2. Provide a more secure joint than nails
  1. Bolts
    1. Made from steel
    2. Measured by length and diameter
      1. Available in fine or coarse threads
    1. Placed through a hole and then a nut is tightened from opposite side

Let’s examine the content structure identified in the outline. Some of the facts identified in the outline are as follows:

  1. Nails are generally made from wire
  2. Bolts are made of steel
  3. Bolts are measured by length and diameter
  4. Screw length varies from .25 to 6 inches

The concepts identified in the topic analysis are:

  1. Nail
  2. Screw
  3. Bolt

One procedure was identified in the task analysis:

Length of nails 10-penny or less is determined by dividing size by 4 and adding 0.5 inch.

Our SME helped us identify one principle in the content:

Screws provide a more secure joint than nails.

Next, we can ask the SME to provide detailed information on each fastener category, starting with nails. Once he finishes, we can organize the content using the following steps:

  1. Identify the different content structures (facts, concepts, and principles; we might have also identified procedures, and interpersonal skills that we will also need to analyze using other procedures).
  2. Group related facts, concepts, principles, and interpersonal skills. For example, in our full outline of wood fasteners, we would group all the information about nails, then the information about screws, and so forth.
  3. Arrange the various components into a logical, sequential order.
  4. Prepare the final outline to represent your task analysis.

Q.4      Critically examine the pedagogical models of teaching. Which model do you consider most important for the situation of Pakistan?

Instructions in higher education can be organized in different ways: The organization of learning activities can be made by the teacher or by the student.

Student-centered learning environments
Student-centered learning environments reflect the characteristics of constructivism. There is not real consensus regarding the definition of student-centered learning (Lea, Stephenson, & Troy, 2003). However, there is some consensus about student-centered approaches: Students have responsibility over their own learning, opposed to a prominent role of the teacher. The following characteristics are part of student-centered approaches (Beaten, Kyndt, Struyven, & Dochy, 2010):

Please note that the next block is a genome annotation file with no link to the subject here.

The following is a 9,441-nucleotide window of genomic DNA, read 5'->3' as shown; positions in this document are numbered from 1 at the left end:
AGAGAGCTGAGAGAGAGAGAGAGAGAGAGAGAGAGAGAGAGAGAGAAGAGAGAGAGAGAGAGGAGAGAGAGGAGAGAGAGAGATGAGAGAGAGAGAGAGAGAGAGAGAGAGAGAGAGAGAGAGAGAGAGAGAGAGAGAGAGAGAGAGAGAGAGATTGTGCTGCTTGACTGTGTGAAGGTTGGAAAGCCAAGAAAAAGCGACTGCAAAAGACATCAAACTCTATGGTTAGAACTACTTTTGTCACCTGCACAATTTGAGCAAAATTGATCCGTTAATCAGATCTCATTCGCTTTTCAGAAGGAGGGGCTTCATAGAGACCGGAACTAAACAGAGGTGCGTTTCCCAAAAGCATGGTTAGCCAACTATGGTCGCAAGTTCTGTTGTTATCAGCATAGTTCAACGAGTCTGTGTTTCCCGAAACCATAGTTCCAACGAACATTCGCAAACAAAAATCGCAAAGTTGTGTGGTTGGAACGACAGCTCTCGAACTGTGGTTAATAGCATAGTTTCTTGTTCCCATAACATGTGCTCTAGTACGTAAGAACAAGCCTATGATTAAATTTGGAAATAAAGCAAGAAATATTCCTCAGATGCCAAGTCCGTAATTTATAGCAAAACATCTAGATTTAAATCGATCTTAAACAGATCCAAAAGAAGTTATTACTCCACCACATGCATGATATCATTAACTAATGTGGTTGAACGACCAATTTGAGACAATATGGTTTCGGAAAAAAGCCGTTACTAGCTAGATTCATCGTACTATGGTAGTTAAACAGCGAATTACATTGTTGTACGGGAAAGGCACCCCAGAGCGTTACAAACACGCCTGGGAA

• Students are active and independent.
  • The teacher has a guiding or coaching role.
  • Knowledge is viewed as tool instead of a goal.

In short, students are actively involved in the learning process rather than passive receivers of information in student-centered learning environments. One of the objectives of these environments is to stimulate deep learning (Beaten et al., 2010).

Examples of student-centered learning environments 
Many different instructional methods in higher education exist that can be categorized as student-centered.

Problem-based learning
One well-known method is problem-based learning (PBL). In PBL, students work collaboratively in small groups on realistic, ill-structured problems (e.g. description of a situation that could happen in real life), under guidance of a tutor (Barrows, 1996). The problem (i.e. authentic task) forms the starting point of the learning process. Students start a discussion about the problem based on common knowledge and their own experiences. Students need to formulate learning issues about the aspects of the problem that stayed unclear during the discussion. Afterwards, they search for relevant literature by themselves. After self-study, students discuss their findings and address the learning issues together in the group in the presence of a tutor. The tutor guides the discussion rather than he/she provides information to students (i.e., scaffolding) (Loyens, Kirschner, & Paas, 2012).